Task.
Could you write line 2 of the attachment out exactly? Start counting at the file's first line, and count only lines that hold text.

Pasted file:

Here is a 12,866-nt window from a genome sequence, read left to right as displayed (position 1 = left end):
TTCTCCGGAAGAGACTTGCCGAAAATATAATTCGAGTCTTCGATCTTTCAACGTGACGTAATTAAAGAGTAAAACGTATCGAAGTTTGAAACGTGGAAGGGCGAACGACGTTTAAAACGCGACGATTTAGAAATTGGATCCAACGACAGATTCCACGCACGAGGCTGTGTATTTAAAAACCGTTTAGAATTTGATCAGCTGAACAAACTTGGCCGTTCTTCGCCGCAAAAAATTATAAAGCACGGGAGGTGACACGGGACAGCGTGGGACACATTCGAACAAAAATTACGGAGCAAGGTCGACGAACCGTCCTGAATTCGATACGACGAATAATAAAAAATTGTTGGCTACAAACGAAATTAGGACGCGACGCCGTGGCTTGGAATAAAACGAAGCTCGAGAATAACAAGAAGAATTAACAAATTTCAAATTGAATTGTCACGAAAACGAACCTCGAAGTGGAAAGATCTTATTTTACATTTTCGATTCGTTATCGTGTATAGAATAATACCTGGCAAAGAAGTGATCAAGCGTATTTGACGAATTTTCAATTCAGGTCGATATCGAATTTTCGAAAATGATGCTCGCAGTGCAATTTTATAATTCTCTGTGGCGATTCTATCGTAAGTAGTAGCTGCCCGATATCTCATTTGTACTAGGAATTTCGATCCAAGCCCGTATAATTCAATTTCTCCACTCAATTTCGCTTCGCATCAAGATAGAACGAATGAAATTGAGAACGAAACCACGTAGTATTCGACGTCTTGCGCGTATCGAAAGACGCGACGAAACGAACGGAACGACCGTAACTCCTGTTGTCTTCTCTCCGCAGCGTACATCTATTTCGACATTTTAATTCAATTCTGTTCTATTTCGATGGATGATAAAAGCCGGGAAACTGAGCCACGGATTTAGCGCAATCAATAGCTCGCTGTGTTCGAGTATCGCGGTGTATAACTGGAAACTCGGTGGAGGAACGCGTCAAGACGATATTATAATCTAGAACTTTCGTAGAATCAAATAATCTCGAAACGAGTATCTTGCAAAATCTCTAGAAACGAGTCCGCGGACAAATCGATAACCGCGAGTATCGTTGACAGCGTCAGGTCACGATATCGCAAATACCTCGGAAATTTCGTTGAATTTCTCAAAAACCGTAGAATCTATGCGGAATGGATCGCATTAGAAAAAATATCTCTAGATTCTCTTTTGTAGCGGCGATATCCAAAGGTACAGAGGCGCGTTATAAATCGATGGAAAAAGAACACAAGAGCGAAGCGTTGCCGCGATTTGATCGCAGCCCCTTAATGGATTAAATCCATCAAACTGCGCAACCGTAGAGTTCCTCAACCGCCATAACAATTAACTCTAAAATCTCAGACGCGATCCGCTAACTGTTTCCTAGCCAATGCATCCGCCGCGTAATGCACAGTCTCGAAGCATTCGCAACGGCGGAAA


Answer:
TTCTCCGGAAGAGACTTGCCGAAAATATAATTCGAGTCTTCGATCTTTCAACGTGACGTAATTAAAGAGTAAAACGTATCGAAGTTTGAAACGTGGAAGGGCGAACGACGTTTAAAACGCGACGATTTAGAAATTGGATCCAACGACAGATTCCACGCACGAGGCTGTGTATTTAAAAACCGTTTAGAATTTGATCAGCTGAACAAACTTGGCCGTTCTTCGCCGCAAAAAATTATAAAGCACGGGAGGTGACACGGGACAGCGTGGGACACATTCGAACAAAAATTACGGAGCAAGGTCGACGAACCGTCCTGAATTCGATACGACGAATAATAAAAAATTGTTGGCTACAAACGAAATTAGGACGCGACGCCGTGGCTTGGAATAAAACGAAGCTCGAGAATAACAAGAAGAATTAACAAATTTCAAATTGAATTGTCACGAAAACGAACCTCGAAGTGGAAAGATCTTATTTTACATTTTCGATTCGTTATCGTGTATAGAATAATACCTGGCAAAGAAGTGATCAAGCGTATTTGACGAATTTTCAATTCAGGTCGATATCGAATTTTCGAAAATGATGCTCGCAGTGCAATTTTATAATTCTCTGTGGCGATTCTATCGTAAGTAGTAGCTGCCCGATATCTCATTTGTACTAGGAATTTCGATCCAAGCCCGTATAATTCAATTTCTCCACTCAATTTCGCTTCGCATCAAGATAGAACGAATGAAATTGAGAACGAAACCACGTAGTATTCGACGTCTTGCGCGTATCGAAAGACGCGACGAAACGAACGGAACGACCGTAACTCCTGTTGTCTTCTCTCCGCAGCGTACATCTATTTCGACATTTTAATTCAATTCTGTTCTATTTCGATGGATGATAAAAGCCGGGAAACTGAGCCACGGATTTAGCGCAATCAATAGCTCGCTGTGTTCGAGTATCGCGGTGTATAACTGGAAACTCGGTGGAGGAACGCGTCAAGACGATATTATAATCTAGAACTTTCGTAGAATCAAATAATCTCGAAACGAGTATCTTGCAAAATCTCTAGAAACGAGTCCGCGGACAAATCGATAACCGCGAGTATCGTTGACAGCGTCAGGTCACGATATCGCAAATACCTCGGAAATTTCGTTGAATTTCTCAAAAACCGTAGAATCTATGCGGAATGGATCGCATTAGAAAAAATATCTCTAGATTCTCTTTTGTAGCGGCGATATCCAAAGGTACAGAGGCGCGTTATAAATCGATGGAAAAAGAACACAAGAGCGAAGCGTTGCCGCGATTTGATCGCAGCCCCTTAATGGATTAAATCCATCAAACTGCGCAACCGTAGAGTTCCTCAACCGCCATAACAATTAACTCTAAAATCTCAGACGCGATCCGCTAACTGTTTCCTAGCCAATGCATCCGCCGCGTAATGCACAGTCTCGAAGCATTCGCAACGGCGGAAA